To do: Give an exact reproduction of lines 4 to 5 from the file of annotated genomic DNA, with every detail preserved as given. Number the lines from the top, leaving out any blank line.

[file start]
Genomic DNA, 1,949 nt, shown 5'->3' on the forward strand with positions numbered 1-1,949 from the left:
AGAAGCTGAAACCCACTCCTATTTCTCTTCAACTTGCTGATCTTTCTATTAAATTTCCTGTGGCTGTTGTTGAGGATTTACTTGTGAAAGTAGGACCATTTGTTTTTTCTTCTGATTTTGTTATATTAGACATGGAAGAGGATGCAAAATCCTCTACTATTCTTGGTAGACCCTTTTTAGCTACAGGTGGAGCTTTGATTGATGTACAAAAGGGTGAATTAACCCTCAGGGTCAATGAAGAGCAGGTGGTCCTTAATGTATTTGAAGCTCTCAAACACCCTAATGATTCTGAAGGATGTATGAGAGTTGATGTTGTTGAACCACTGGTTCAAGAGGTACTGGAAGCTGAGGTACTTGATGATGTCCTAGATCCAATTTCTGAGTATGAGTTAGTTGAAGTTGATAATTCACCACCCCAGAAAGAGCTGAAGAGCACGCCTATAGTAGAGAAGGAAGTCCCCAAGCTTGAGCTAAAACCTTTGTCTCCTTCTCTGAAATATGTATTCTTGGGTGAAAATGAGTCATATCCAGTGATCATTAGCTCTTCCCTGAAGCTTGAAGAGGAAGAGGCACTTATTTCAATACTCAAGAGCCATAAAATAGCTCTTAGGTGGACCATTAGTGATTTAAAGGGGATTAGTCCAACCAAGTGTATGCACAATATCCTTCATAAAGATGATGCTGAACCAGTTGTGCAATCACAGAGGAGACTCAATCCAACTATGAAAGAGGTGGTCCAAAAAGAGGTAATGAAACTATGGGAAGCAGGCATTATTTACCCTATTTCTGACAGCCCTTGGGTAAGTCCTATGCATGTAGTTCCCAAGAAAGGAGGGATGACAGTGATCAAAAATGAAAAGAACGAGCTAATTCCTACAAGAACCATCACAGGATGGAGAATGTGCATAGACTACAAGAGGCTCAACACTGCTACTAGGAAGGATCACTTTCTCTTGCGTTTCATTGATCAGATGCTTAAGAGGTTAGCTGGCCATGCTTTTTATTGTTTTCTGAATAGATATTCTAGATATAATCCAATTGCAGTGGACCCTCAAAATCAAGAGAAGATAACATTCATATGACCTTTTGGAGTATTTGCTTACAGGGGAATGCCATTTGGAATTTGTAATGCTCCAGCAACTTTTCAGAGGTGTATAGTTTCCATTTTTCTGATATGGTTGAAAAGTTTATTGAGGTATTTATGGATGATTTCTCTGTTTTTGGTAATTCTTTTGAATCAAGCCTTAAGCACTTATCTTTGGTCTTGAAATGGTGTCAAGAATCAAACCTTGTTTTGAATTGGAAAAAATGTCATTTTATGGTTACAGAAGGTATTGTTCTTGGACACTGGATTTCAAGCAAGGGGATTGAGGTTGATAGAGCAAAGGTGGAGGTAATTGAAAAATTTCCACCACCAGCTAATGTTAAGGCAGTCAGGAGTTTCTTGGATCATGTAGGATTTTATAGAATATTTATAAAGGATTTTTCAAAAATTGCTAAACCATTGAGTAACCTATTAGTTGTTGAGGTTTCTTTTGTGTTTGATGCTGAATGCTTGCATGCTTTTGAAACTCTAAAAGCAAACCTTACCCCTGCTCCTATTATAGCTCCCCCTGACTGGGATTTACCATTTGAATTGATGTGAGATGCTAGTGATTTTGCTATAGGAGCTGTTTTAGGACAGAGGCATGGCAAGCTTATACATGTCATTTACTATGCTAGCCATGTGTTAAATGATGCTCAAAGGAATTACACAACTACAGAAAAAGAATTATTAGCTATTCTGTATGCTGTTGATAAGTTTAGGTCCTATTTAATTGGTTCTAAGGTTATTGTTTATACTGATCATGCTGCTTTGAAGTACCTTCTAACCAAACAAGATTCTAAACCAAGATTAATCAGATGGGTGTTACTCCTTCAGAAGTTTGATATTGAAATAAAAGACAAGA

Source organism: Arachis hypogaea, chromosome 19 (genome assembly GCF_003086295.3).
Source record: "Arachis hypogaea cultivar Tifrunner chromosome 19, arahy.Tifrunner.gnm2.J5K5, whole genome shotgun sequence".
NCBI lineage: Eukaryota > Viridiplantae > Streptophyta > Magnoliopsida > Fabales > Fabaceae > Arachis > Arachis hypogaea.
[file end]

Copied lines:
Source record: "Arachis hypogaea cultivar Tifrunner chromosome 19, arahy.Tifrunner.gnm2.J5K5, whole genome shotgun sequence".
NCBI lineage: Eukaryota > Viridiplantae > Streptophyta > Magnoliopsida > Fabales > Fabaceae > Arachis > Arachis hypogaea.